The Edmonton Oilers in the 1980’s, the Bulls in the 1990’s, the New York Yankees in the 1990’s, The New England Patriots since the early 2000’s, the Toronto Rock at the turn of the millennia, and the Edmonton/Saskatchewan Rush over the last five seasons.
What do these teams have in common?
They were all dynasties in their respective sports that not only demolished the rest of their divisions and the league for longer than four seasons, they ultimately transformed the way the game was played, the way teams were built, and the way that fans perceived the sport.
In the NLL, Les Bartley’s Rock squads from 1999-2003 and Derek Keenan’s Rush squad from 2014-present have not only won their division in at least five consecutive seasons, they also represented their respected conferences in the NLL Finals – not the 2014 Rush – each year, winning the majority of the time they made it to Champion’s Cup. Their continued success in their time makes them the most legitimate dynasties in the league.
It would be hard to find a player on Les’ teams during that stretch that wouldn’t tell you how he revolutionized the game of box lacrosse. Dan Ladouceur was part of the Toronto Rock during the team’s remarkable stretch including after Bartley stepped down after the 2003 Champion’s Cup and the club went on to win a fifth Champions over seven years in 2005. He recalls the impact Les’ coaching adjustments made on the upstart club.
“Back then, we were on the cutting edge of things,” Ladouceur said. “We were probably one of the only teams to do video regularly every week. The coaching was great. But the biggest thing was keeping that core group of guys that Les Bartley and company kept together. Having that closeness lends itself to success year after year.”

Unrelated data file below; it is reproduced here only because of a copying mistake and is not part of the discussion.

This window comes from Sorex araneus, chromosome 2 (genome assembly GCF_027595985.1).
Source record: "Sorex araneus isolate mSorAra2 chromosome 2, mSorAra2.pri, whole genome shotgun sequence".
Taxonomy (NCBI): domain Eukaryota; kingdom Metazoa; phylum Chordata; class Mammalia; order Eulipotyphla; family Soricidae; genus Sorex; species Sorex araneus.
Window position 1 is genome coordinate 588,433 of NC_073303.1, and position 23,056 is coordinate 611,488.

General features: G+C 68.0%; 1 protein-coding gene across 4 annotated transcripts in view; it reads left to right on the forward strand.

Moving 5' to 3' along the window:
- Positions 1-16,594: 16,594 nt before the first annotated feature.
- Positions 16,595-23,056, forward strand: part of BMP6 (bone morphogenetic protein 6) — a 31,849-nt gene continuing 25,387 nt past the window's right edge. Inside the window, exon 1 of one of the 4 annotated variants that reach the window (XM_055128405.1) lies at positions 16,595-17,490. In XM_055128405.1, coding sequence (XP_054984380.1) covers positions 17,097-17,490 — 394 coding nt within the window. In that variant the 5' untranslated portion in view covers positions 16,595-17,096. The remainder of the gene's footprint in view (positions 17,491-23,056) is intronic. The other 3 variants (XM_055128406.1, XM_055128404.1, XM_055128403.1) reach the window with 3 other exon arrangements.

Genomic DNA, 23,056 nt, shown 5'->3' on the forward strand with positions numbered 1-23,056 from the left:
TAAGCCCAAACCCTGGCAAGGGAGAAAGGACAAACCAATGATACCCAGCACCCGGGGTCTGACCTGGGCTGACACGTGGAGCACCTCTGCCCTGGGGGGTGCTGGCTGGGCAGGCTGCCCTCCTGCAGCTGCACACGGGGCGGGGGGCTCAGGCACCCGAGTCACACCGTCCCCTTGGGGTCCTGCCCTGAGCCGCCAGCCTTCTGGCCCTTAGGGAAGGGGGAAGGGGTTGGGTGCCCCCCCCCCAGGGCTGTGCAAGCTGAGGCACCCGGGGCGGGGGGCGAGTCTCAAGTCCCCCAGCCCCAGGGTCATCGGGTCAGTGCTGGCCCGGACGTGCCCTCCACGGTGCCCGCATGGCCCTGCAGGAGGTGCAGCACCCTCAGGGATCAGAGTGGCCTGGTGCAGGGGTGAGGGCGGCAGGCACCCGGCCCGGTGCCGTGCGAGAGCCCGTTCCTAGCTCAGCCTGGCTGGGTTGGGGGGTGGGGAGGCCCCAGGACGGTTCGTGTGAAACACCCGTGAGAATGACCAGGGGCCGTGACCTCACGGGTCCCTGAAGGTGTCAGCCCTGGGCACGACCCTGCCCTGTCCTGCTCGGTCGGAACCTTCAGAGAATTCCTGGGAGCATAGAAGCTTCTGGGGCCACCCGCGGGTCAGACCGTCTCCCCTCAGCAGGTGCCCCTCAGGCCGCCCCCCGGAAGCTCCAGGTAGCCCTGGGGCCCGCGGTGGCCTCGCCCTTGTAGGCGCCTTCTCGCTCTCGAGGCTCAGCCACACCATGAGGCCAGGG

No matter which sports dynasty you look at throughout history, there was always a core of talented players who had a tremendous comradery. Putting skills aside, which is hard to do when discussing dynasties, having a bond with guys who each player is familiar with year after year no doubtably raises that team’s level of play and thus begets further success, as shown with both the Rock and Rush.
“I always said that, in our days in Toronto,” Ladouceur remarked. “When we had to go to after parties or sign autographs for fans, it didn’t matter who you left the locker room with. It wasn’t like you’re waiting for a buddy; whoever you walked out with was your chum for the night. The next guy was just as comfortable with the guy beside him.”
That special bond those Rock players formed over the years that helped lead them to five straight division titles and four NLL Champion’s Cups from 1999-2003.
It would have been hard to conceive in the aftermath of that run – and their extended run until 2005 – that any team could replicate what the Rock did in that span. Yet, Derek Keenan, who was a player, assistant coach, and for a brief time in 2004, the head coach of those Rock teams, has been able to reconstruct many of the critical aspects of what they had in Toronto and has been able to reach similar, if not more impressive, heights.
Since 2014, the Rush have won the Western Division title, and since 2015, the Rush have represented the Western Conference In the Champion’s Cup.
Keenan, who has played the role of GM and head coach since joining the Rush in 2009, has found a way to bring in players who are not only extraordinary talents but men who also formed tight-knit friendships as the Rock had.